But guess what? I ploughed on anyway, and found myself fascinated. I started to respect the determination and creative spirit of Price and his team at Insomniac. That common thread of insane weaponry, humour and technical innovation made sense, and I realised not just how many original IPs Insomniac had created but how much humanity there was behind these games. I went to a friend’s house to check out Sunset and looking at it through the prism of Insomniac’s back catalogue, and seeing how all their obsessions had been chewed up and spat out in a new game was really exciting and refreshing. Far from looking cynical or lame, I could tell how passionate and fun Sunset was, and it was genuinely moving to see 20-plus years of gaming ideas all coming to a head.
So, wait, we’re agreeing again? Ted Price is cool? That’s fine. Now get arranging those Collected Works I’ve asked for, and maybe even some I haven’t. Hell, even David Cage. If anyone needs space to tell us what the fuck they were doing with all those girls in underwear and QTEs, it’s that French dude.
AI, AI, no
I have been renewing my subscription in advance; I do my best reading most of each issue, and I play the games you suggest. For Christmas, it’s simple: just bring me an AI review added to each game review. You know, Edge, it need not be as brilliant as
Killzone: Shadow Fall’s Post Script. (It does, but you know what NASA says, right? Twenty per cent is better than per cent.) It can be only a few lines. Please, do it in remembrance of your fifth commandment!
Éric Jacopin In truth, E247’ s Ten Commandments article was aimed more at the dev community rather than trying to be a style guide for reviewers. As ever, though, when AI matters, we’ll give it the attention it deserves.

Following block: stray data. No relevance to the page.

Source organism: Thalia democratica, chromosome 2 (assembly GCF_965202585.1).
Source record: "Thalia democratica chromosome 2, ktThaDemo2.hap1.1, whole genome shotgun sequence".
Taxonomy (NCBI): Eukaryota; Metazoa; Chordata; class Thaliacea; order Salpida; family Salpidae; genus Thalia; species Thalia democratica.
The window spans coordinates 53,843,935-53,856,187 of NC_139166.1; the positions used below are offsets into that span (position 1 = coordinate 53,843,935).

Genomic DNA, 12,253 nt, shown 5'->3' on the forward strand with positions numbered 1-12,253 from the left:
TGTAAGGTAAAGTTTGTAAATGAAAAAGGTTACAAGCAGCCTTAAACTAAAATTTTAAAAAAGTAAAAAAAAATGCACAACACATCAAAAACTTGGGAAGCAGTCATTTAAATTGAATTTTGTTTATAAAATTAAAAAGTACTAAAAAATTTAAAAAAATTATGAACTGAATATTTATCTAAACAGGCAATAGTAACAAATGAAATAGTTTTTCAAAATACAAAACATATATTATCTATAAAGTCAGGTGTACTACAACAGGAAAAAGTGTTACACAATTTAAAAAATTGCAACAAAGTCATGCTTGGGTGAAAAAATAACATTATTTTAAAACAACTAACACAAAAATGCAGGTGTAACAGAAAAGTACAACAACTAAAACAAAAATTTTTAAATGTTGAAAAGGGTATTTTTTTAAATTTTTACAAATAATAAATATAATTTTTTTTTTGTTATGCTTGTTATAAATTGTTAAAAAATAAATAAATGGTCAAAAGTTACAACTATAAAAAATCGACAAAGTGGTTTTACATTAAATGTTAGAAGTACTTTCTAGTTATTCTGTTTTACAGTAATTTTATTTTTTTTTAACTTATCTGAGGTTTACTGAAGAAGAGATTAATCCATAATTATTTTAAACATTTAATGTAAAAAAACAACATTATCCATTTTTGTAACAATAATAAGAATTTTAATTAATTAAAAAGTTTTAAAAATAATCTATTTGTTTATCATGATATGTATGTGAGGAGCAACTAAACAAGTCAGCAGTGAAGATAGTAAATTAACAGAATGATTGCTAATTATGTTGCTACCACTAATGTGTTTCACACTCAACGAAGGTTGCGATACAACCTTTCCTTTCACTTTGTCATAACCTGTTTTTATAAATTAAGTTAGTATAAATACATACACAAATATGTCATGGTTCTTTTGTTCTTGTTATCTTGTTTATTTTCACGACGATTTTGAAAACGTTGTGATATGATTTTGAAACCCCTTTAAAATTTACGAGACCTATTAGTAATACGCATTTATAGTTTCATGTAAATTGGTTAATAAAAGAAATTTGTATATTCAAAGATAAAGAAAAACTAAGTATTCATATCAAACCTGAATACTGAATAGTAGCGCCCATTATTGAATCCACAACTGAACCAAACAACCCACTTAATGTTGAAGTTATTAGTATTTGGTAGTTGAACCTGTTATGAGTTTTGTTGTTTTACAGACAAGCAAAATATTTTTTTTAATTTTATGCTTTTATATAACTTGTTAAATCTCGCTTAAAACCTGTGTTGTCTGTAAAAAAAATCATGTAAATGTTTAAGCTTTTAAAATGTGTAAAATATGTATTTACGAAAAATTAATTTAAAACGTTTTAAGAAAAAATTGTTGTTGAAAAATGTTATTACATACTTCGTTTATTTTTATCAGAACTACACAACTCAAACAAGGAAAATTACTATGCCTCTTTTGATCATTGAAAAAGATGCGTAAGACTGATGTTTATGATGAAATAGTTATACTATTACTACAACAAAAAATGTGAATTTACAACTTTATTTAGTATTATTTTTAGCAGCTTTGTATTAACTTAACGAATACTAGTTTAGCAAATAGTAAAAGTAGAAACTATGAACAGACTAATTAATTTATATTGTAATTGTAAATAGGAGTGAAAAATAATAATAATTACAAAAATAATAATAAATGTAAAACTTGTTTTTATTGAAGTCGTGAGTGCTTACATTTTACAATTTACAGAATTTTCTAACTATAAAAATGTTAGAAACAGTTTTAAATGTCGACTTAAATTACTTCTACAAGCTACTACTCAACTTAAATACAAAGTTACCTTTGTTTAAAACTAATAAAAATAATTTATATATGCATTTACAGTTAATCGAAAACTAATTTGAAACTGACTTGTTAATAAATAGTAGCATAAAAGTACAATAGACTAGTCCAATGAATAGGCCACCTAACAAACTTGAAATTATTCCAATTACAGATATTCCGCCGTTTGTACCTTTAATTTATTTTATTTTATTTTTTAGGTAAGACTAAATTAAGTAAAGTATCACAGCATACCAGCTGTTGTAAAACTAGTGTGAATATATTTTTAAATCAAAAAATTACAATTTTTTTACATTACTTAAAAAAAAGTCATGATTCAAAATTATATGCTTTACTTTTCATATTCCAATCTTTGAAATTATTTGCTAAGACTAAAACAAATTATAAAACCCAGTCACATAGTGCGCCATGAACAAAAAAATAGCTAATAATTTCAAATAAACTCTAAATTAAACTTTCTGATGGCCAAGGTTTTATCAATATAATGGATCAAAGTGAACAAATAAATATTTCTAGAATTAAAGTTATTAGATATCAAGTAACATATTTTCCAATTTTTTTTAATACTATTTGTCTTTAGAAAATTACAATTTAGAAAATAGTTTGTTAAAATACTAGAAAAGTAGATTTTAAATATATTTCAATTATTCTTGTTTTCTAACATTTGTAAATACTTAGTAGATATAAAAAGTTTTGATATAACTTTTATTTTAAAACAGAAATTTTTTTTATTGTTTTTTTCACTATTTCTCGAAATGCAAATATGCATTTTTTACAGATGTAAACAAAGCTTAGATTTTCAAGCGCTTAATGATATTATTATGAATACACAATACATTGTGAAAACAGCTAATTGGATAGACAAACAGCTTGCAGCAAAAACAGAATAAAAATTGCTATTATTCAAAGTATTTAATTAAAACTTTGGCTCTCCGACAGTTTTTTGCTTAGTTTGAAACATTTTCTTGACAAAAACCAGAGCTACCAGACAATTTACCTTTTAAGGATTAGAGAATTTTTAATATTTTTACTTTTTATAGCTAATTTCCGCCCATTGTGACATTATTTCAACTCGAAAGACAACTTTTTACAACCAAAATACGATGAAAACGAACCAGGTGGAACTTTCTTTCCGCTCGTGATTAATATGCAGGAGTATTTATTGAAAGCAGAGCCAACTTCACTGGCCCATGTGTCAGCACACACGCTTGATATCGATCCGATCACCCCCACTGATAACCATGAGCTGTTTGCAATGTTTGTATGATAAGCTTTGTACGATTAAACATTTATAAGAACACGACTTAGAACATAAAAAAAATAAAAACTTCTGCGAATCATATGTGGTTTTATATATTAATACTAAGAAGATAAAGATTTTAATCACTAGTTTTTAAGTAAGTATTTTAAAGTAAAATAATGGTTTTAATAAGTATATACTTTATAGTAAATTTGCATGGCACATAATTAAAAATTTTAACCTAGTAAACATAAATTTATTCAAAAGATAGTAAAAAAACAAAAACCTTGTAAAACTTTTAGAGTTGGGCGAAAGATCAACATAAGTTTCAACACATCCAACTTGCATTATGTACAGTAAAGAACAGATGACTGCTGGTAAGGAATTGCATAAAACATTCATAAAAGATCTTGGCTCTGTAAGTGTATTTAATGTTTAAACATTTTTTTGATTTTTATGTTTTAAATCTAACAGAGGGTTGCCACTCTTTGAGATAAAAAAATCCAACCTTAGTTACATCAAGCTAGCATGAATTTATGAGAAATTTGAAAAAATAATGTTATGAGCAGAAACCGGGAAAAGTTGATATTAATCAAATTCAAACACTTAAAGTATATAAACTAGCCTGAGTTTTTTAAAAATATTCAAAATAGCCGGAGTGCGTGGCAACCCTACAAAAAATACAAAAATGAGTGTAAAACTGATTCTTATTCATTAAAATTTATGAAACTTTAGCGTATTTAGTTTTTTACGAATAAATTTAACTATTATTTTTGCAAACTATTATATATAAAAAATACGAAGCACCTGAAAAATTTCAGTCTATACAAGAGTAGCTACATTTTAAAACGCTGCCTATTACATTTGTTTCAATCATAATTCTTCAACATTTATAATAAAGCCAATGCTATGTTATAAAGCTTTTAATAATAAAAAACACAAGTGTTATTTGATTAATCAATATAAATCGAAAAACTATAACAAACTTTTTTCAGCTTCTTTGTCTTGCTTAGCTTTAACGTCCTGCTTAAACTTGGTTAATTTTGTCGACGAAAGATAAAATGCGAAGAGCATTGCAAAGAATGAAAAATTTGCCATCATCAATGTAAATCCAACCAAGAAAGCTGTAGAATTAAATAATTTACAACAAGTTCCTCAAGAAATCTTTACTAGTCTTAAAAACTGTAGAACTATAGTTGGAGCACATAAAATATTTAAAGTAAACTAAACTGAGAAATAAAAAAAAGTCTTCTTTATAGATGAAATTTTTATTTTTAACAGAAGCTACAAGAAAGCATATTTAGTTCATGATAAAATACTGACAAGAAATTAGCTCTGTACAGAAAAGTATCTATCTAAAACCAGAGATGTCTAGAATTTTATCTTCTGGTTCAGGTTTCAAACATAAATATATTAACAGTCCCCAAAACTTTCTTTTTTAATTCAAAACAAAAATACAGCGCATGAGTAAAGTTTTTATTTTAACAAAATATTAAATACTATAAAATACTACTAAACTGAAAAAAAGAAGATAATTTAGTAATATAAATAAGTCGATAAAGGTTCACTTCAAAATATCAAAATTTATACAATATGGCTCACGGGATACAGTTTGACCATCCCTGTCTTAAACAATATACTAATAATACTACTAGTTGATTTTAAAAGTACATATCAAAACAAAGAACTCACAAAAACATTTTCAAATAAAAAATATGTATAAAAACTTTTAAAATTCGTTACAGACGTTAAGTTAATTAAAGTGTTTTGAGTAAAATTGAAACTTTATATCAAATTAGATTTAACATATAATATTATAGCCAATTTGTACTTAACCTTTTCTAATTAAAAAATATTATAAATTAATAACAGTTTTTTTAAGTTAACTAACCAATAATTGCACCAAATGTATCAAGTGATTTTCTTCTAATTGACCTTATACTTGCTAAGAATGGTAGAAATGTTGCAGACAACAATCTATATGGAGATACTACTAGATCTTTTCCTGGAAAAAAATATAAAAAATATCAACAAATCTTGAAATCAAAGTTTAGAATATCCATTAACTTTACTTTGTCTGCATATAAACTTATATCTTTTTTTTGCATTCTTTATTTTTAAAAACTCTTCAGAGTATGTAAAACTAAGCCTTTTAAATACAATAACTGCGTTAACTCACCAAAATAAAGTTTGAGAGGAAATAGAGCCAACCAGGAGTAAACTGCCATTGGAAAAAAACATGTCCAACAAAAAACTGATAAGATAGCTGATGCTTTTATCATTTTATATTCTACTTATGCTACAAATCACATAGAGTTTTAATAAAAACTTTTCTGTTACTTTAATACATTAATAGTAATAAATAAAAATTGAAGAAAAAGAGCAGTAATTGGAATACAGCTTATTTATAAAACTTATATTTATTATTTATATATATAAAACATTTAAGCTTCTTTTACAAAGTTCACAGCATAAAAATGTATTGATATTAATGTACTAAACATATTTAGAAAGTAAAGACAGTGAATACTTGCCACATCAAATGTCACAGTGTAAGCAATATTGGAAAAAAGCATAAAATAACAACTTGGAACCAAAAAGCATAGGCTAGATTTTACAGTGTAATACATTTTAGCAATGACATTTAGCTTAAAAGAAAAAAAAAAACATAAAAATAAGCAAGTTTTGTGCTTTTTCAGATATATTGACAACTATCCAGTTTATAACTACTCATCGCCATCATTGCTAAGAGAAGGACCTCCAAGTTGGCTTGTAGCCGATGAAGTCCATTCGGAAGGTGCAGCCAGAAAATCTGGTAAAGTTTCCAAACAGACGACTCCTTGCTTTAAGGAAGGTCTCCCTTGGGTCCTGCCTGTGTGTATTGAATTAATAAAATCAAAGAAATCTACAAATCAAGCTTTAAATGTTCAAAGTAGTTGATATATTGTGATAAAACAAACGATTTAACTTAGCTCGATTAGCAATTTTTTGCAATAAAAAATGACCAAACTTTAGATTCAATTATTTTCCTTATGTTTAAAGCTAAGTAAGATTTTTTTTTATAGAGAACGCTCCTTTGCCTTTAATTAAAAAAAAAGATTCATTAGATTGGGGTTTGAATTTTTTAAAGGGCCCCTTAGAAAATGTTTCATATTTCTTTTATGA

Finding myself in possession of a PS4 after a fit of Black Friday-induced madness, I’ve recently been replaying The Last Of Us in its shiny, upscaled form. The story and slick mechanics would be reason enough to return but the additions have sweetened the deal. Best of all is the new Grounded difficulty, which has been kicking my arse and at the same time made me determined to play through the whole thing again.
As well as the expected bump in enemy strength and decrease in resources, this new setting makes some pretty radical changes. It strips out the entire HUD, including your health bar, and eliminates nearly all button prompts and tutorials. In case you were comfortable with that handicap, it also deprives you of Listen Mode, the ability you use to detect enemies that are out of your line of sight. Apparently at Naughty Dog, grounded is a synonym for impossible.
Except Grounded mode isn’t impossible. In fact, once you adjust to its limitations, it breathes new life into the fungal corpse of the PS3 classic. By removing so much from the game, Naughty Dog has made it more demanding but also more rewarding. I’ve found myself navigating areas by planning and using my senses rather than stumbling through and relying on luck. Joel is now so flimsy that the easiest way to survive is to rely on stealth. That was true before, but the difficulty spike has rendered sneaking a necessity where before it could be abandoned when things got hairy.
The real benefit of these changes is that I feel like a total badass every time I play. Activities as banal as clearing an area or sneaking past some Clickers have become feats worthy of celebration. I now scorn those who rely on life bars and plentiful ammo drops to survive this desolate America. At least I did until I was forced to replay a section 30 times, limping through with three bullets and a sliver of health.
This constant emotional swing has made for some thrilling, if stressful, sessions with Joel and Ellie. It heightens and refines what was already great about the game into something worth the price of readmission even without the online mode and DLC.
The removal of screen furniture also makes it much easier to enjoy the improved graphics and higher framerate. I’ve found it easier to immerse myself when there isn’t an ammo counter constantly floating in my vision. It is still a thoroughly interactive story but, with some of the less agreeable trappings of the medium gone, The Last Of
Us now stands out even more as a leading example of storytelling in videogames. It makes me wonder what other games would benefit from taking a minimalist approach.
Charlie Roberson Actually, it makes us wonder which games wouldn’t benefit from it. Surely the busy HUDs and handholding should be for Easy, not Normal? Let us know which SteelSeries gear you’d like, and it’ll be on its way.